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David Goundry

Soccer & Scripture #Celebration (Part 7)

One of the best parts of soccer is goal celebrations—the joy and elation, passion, pride, delight (and possibly relief) expressed after scoring a goal and securing the win.

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There have been many famous goal celebrations over the years, all with their own unique signature. A few I consider iconic:

  • Alan Shearer, one of the most prolific goal scorers of the modern era with a record 260 Premier League goals, kept his celebrations simple. He would simply run away from the goal with his right arm raised to the sky.
  • 38-year old Roger Milla stole the hearts of every fan by scoring 4 goals during the 1990 World Cup in Italy, leading the first African national team to the quarter finals. He also dazzled us with a samba-styled dance at the corner flag which emanated pure joy.
  • Though they were only playing in front of about 50 fans, Icelandic football team Stjarnan FC produced one of the most well-rehearsed goal celebrations of all time. The now infamous “Going Fishing” routine went viral and encouraged multiple other creative goal celebrations around the globe.
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But no example could be more poignant than what happened this summer at the Junior Soccer World Challenge tournament. The world was shocked and touched by the unexpected win reaction of Barcelona’s Under 12 team. They ended the match 1-0 after scoring late in the game against Japanese team Omiya Ardija Junior. The young Barcelona team started to celebrate their victory—until they noticed how distraught the defeated Japanese players looked. Led by captain Adria Capdevila Puigmal they went to each opposing player and encouraged them with words, hugs and face slaps. In that moment, those 12-year-olds demonstrated more maturity than many professional athletes. They knew how to be humble in victory and taught us all a lesson in how to win well.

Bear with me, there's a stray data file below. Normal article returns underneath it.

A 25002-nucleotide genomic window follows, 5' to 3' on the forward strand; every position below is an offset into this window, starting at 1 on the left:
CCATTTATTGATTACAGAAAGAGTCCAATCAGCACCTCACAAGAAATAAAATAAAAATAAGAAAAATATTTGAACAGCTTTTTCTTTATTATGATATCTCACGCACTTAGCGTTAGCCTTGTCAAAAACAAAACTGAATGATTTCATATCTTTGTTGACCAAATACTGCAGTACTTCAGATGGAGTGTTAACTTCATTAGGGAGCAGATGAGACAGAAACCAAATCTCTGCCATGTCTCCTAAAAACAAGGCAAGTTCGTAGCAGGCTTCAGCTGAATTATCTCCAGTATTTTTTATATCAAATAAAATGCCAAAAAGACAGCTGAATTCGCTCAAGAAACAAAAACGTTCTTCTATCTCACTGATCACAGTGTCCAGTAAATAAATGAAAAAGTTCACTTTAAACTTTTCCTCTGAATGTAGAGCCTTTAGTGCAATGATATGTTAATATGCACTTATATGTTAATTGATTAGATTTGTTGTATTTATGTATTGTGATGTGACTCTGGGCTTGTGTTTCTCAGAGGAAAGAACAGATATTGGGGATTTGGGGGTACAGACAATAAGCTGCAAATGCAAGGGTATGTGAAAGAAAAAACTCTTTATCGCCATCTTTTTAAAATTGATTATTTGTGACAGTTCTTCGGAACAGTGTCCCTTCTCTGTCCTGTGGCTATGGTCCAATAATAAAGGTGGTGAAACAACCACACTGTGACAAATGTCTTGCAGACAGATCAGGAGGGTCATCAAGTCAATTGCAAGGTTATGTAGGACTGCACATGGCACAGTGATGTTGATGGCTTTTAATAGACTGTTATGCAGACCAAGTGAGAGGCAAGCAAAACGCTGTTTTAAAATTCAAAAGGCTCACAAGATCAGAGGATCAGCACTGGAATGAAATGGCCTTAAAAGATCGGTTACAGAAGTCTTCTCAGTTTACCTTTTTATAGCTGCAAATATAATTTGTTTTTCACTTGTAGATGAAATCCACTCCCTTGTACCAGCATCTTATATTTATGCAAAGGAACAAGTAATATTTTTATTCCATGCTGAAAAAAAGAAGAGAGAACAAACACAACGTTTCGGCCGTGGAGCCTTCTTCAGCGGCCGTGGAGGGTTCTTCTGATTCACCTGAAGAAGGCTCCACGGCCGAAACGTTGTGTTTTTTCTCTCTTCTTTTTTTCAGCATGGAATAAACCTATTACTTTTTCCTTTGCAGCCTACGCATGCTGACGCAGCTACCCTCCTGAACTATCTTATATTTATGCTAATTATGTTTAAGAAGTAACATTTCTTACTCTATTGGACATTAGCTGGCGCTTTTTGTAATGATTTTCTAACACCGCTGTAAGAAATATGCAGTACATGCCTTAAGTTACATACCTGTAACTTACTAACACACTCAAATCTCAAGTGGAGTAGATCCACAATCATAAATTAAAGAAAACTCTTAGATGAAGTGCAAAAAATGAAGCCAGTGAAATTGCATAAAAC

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The mentality to “win at any cost” that is constantly drilled into our children from a young age can produce major imbalances in their ability to handle victories and defeats and to demonstrate good sportsmanship. From what is portrayed in media to what they witness on the sports field, our children are bombarded with the message that winning is everything and second place is the first loser.

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This ethos is dangerous. It creates dissatisfaction with their great efforts if they do not result in victory. How many times have we seen the glum faces of silver and bronze medalists on the Olympic podium? Why is second and third place met with such great displeasure? They shouldn’t be!

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In his 1910 poem “IF”, Rudyard Kipling wrote: “If you can meet with Triumph and Disaster, and treat those two impostors just the same – then you’ll be a man my son!” There is a danger in being overly invested in either victory or defeat. Letting our emotions ride on either one produces unhealthy results.

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The Bible has plenty to say on this subject. These are just two examples that come to mind.